The phoney moral crusade against racism

In an age when the old certainties have been eroded, ‘anti-racism’ has become a new etiquette.

Mick Hume

Mick Hume

Topics Politics

How could a television documentary exposing racism among some police recruits in Manchester cause such a national furore? To judge by the news headlines, you might think that nobody had ever heard of a policeman making racist remarks before, and that racism was a new disease now sweeping the ranks of the police and other British institutions (see Copping it, by Josie Appleton).

In fact, by any reasonable assessment Britain today is a far less racist society than it was 20 or even 10 years ago. Public expressions of racist prejudice, once widely and casually accepted, are now the preserve of a few eccentrics and extremists. Contrary to reports, for example, there is virtually no racist chanting at top English football grounds today. The recent mini-upsurge of support for the far-right British National Party caused a lot of panic, but seems to have proved short-lived. In any case, most of those voting in BNP councillors were merely giving vent to their alienation from the political mainstream – little different in content from other embittered voters opting for the Liberal Democrats.

The police force has always contained more than its fair share of racists. Yet one striking feature of the BBC exposé was how few racists the secret interviewer/agent provocateur managed to expose. The public attitude of the police force to the race issue has undergone an even more dramatic transformation.

The release of Winston Silcott from prison this week was a timely reminder of how things used to be. Silcott was the black man originally convicted of murdering PC Keith Blakelock during the 1985 riot on the Broadwater Farm estate in north London. That verdict was later quashed on appeal, although Silcott remained in jail for an unrelated murder conviction.

Whoever killed PC Blakelock, the Broadwater Farm riot was one of many violent outbreaks prompted by the heavy-handed policing of mainly-black inner city estates – the immediate spark was the death of a black mother during a police raid on her home. Silcott’s conviction was thrown out because of the way the Metropolitan Police had terrorised suspects and witnesses, some as young as 10, telling local white kids that they were after ‘the blacks’. As for Greater Manchester Police, whose leaders have been falling over themselves to disavow any hint of racism this week – there were no such apologies in 1981 when, during another riot, Manchester police drove riot vans through the estates of Hulme and Moss Side, beating their shields and chanting ‘Nigger, nigger, nigger – out, out, out’.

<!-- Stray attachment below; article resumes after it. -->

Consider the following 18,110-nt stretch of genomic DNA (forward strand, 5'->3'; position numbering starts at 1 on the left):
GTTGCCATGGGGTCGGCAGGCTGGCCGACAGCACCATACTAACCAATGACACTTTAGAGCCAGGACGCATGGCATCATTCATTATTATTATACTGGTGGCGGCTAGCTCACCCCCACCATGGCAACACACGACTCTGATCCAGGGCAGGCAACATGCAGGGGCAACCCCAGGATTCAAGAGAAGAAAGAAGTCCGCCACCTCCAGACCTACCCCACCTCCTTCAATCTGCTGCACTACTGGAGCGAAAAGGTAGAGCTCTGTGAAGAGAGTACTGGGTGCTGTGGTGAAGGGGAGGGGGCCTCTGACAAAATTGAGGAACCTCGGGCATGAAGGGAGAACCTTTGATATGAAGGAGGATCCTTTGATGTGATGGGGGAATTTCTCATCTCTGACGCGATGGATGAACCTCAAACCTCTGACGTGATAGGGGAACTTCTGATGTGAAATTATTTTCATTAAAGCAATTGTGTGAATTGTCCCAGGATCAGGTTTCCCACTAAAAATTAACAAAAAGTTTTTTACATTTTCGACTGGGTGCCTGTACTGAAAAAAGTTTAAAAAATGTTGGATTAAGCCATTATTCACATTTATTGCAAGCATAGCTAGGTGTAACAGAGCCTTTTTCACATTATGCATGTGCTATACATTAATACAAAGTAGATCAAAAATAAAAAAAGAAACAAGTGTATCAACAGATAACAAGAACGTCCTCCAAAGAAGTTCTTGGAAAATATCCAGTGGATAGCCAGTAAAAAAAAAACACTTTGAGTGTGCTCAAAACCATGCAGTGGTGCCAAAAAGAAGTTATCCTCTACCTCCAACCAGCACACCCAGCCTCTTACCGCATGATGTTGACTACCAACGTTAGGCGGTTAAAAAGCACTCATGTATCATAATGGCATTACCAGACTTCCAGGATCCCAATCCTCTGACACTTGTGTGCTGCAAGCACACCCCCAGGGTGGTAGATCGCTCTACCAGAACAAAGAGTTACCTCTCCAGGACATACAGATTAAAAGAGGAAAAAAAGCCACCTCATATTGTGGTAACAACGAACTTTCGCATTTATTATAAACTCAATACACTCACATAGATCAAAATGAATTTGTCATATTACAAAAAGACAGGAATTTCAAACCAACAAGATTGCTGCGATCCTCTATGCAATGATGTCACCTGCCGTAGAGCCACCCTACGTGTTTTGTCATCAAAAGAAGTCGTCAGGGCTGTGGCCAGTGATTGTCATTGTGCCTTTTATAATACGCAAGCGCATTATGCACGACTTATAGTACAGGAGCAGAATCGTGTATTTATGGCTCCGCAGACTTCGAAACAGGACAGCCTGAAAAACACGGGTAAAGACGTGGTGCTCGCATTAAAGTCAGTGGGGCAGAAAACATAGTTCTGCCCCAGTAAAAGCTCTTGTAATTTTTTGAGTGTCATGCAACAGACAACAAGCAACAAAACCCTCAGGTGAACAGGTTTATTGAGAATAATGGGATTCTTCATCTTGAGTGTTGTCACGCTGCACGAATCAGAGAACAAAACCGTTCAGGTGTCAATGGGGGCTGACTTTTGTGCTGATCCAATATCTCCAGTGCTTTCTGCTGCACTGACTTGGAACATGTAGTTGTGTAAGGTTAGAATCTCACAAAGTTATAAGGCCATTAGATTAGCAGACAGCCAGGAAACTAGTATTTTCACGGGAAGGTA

The murder of black teenager Stephen Lawrence happened 10 years ago, yet still dominates debate about racist violence, which indicates that there has been no upsurge of the problem since. Headlines suggest that there has been a steep rise in the numbers of less serious race crimes – but this appears to be largely an increase in crimes being recorded rather than committed. The key factor here is the new official definition of a race crime introduced by the Macpherson Report into Stephen Lawrence’s murder. A racial incident is now ‘any incident which is perceived to be racist by the victim or any other person’. With such a sweeping subjective definition of a race crime, it is a wonder that the records do not claim many more such offences.

The way that the public issue of racism now frequently comes to the fore, at a time when the public reality of racism is considerably diminished, should raise questions about what is going on. What has altered most is the perception of racism. Where once it was society’s guilty secret, now there is a concerted effort to trawl for and publicise any hint of racism. Everything seems to have been racialised. Why?

The publication of the 1999 Macpherson Report was a key moment in the process. It identified the problem of ‘institutional racism’ at the heart of British society. The police and other public institutions have since been reorganised around this assumption. But what does it mean? When it was first put forward by Stokely Carmichael and the Black Panthers, the concept of institutional racism implied the deliberate wielding of power by a racist state apparatus. But Macpherson explicitly rejected any such link between institutional racism and the exercise of power. The report stated that the Met was not racist; the problem was more the ‘unwitting words and actions’ of individual officers acting together.